Insights from ClimBeR research and other stakeholders have also significantly influenced one of the technical documents underpinning the NCCAP III: the Adaptation Technical Analysis Report (ATAR). The ATAR report outlines strategic action areas, including one on climate-related insecurity. It encourages national and county authorities to, among other actions, integrate traditional, community-based early-warning mechanisms into decision-support tools, explicitly referencing ClimBeR’s Climate Security Observatory and noting that such efforts should be scaled up in counties to foster climate security. 

While ClimBeR’s inputs to the NCCAP III have taken place over many months and engagements, the collaboration was kicked off with a workshop co-hosted by ClimBeR and Kenya Red Cross Society in July 2023. ClimBeR was originally granted the opportunity to contribute to the NCCAP III after initiating conversations with the Kenyan government, the African Group of Negotiators Experts Support, and other national stakeholders on climate security issues in 2022, notably in a workshop designed to achieve a common vision on the issue. This work prompted the Climate-Smart Agriculture Multi-Stakeholder Platform (CSA-MSP), a network tasked with coordinating stakeholders in the climate-smart agriculture arena, to integrate climate security into its Technical Working Group 5 focused on social inclusion. 

Enhancing locally led climate action at county and community level 

Climate security risks cannot be mitigated through national policies alone, but must be addressed at local levels too. That is why Kenya’s county governments have been developing their own County Climate Change Action Plans. Counties where pastoral communities raise their livestock on arid and semi-arid lands face particular challenges: 

“Climate change is contributing to and affecting peace and security in some of these fragile ecosystems. When we have droughts, pastoral communities will be moving around because the resources are scarce, and then this will bring conflict with other communities,” explained Patrick Kibaya, Head of the Climate Change Unit at the State Department for Agriculture and coordinator of the CSA-MSP. “When we are able to address these issues of climate change and build resilience, then it can contribute to long-lasting peace and harmony within those communities.”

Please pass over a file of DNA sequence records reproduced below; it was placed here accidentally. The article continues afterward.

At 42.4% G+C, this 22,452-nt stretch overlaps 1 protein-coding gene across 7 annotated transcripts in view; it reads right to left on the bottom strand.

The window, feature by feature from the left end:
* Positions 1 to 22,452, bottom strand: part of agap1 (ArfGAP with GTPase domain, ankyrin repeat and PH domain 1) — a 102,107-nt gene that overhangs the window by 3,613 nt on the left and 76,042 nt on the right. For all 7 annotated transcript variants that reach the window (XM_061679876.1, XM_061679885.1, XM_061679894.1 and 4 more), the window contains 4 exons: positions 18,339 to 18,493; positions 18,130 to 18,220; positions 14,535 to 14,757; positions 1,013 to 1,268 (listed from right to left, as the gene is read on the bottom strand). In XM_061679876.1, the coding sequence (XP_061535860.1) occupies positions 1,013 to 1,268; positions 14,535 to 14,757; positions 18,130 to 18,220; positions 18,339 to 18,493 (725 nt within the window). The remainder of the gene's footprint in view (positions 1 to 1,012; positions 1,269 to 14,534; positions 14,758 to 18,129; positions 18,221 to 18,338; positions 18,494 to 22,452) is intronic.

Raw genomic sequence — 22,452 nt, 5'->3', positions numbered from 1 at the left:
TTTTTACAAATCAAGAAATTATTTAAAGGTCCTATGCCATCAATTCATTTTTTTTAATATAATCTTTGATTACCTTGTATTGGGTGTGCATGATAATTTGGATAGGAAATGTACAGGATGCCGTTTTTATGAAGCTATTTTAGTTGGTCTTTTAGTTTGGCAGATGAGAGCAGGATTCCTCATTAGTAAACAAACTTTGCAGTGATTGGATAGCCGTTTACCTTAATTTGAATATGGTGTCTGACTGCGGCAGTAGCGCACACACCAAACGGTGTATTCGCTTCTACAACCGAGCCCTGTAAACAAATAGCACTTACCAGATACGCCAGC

In September 2023, ClimBeR researchers therefore provided evidence and insights to a workshop on integrating peacebuilding and conflict analysis into County Climate Change Action Plans. The Pan African Climate Justice Alliance     ’s Africa Climate Security Initiative (ClimSec-Africa) brought together stakeholders to discuss how to integrate peacebuilding and conflict management as well as to pinpoint any obstacles hindering adoption of innovative climate security solutions within communities. 

The focus on enhancing locally led climate action is echoed in the CSA-MSP. Platform members have identified a pressing need to offer training on how to identify and address potential climate security risks at the county level. 

In response, ClimBeR researchers, under the Technical Working Group 5 of the CSA-MSP and in collaboration with the Ministry of Agriculture and Livestock Development, through its Climate Change Unit, and the Jomo Kenyatta University of Agriculture and Technology, have developed a training course for county-level agricultural authorities, representatives of non-government organizations, and farmers.  

“We realize that there is power in partnerships. One partner may not have the solution or the capacity to litigate or to address all the issues affecting a particular community, so we need to team up. I think this partnership we’ve had with ClimBeR has contributed positively to the achievement of most of what we are doing as a platform,” said Kibaya. 

The course, titled Climate, Peace, and Security in Agriculture sector, is designed to illustrate how climate-smart agriculture can contribute to building peace. Its first iteration was conducted for county officials, development actors, and local farmers in Laikipia County in April 2024, and a similar training will be held later in the year in Turkana County. At the same time, the Jomo Kenyatta University of Agriculture and Technology is set to adopt highlights from the course into its curriculum to ensure that the right expertise is available to tackle climate security issues in Kenya for years to come.